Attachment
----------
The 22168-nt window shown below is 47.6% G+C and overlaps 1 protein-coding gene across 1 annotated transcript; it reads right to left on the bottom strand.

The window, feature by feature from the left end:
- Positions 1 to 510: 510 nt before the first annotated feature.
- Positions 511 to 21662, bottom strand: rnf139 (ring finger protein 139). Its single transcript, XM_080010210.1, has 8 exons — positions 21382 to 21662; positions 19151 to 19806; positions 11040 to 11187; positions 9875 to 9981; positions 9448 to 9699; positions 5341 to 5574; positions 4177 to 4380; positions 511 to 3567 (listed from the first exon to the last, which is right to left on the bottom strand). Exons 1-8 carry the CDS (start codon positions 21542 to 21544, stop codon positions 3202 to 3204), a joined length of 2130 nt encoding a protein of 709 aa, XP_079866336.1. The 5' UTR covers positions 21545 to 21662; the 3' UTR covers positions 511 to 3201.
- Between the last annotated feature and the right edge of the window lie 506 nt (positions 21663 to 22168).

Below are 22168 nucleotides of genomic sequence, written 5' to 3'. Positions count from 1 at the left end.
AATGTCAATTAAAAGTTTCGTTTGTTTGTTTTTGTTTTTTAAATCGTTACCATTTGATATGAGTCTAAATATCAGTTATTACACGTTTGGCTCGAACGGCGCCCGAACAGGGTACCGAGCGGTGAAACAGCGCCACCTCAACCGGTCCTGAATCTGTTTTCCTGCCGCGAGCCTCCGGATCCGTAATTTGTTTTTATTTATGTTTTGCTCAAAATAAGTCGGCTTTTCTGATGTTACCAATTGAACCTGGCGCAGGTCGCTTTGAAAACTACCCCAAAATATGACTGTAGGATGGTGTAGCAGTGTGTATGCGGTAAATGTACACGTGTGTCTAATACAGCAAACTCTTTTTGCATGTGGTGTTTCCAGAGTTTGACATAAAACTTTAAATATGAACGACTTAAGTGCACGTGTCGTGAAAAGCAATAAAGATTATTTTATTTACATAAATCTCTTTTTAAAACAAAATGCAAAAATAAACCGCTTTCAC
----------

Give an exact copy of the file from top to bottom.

The 22168-nt window shown below is 47.6% G+C and overlaps 1 protein-coding gene across 1 annotated transcript; it reads right to left on the bottom strand.

The window, feature by feature from the left end:
- Positions 1 to 510: 510 nt before the first annotated feature.
- Positions 511 to 21662, bottom strand: rnf139 (ring finger protein 139). Its single transcript, XM_080010210.1, has 8 exons — positions 21382 to 21662; positions 19151 to 19806; positions 11040 to 11187; positions 9875 to 9981; positions 9448 to 9699; positions 5341 to 5574; positions 4177 to 4380; positions 511 to 3567 (listed from the first exon to the last, which is right to left on the bottom strand). Exons 1-8 carry the CDS (start codon positions 21542 to 21544, stop codon positions 3202 to 3204), a joined length of 2130 nt encoding a protein of 709 aa, XP_079866336.1. The 5' UTR covers positions 21545 to 21662; the 3' UTR covers positions 511 to 3201.
- Between the last annotated feature and the right edge of the window lie 506 nt (positions 21663 to 22168).

Below are 22168 nucleotides of genomic sequence, written 5' to 3'. Positions count from 1 at the left end.
AATGTCAATTAAAAGTTTCGTTTGTTTGTTTTTGTTTTTTAAATCGTTACCATTTGATATGAGTCTAAATATCAGTTATTACACGTTTGGCTCGAACGGCGCCCGAACAGGGTACCGAGCGGTGAAACAGCGCCACCTCAACCGGTCCTGAATCTGTTTTCCTGCCGCGAGCCTCCGGATCCGTAATTTGTTTTTATTTATGTTTTGCTCAAAATAAGTCGGCTTTTCTGATGTTACCAATTGAACCTGGCGCAGGTCGCTTTGAAAACTACCCCAAAATATGACTGTAGGATGGTGTAGCAGTGTGTATGCGGTAAATGTACACGTGTGTCTAATACAGCAAACTCTTTTTGCATGTGGTGTTTCCAGAGTTTGACATAAAACTTTAAATATGAACGACTTAAGTGCACGTGTCGTGAAAAGCAATAAAGATTATTTTATTTACATAAATCTCTTTTTAAAACAAAATGCAAAAATAAACCGCTTTCAC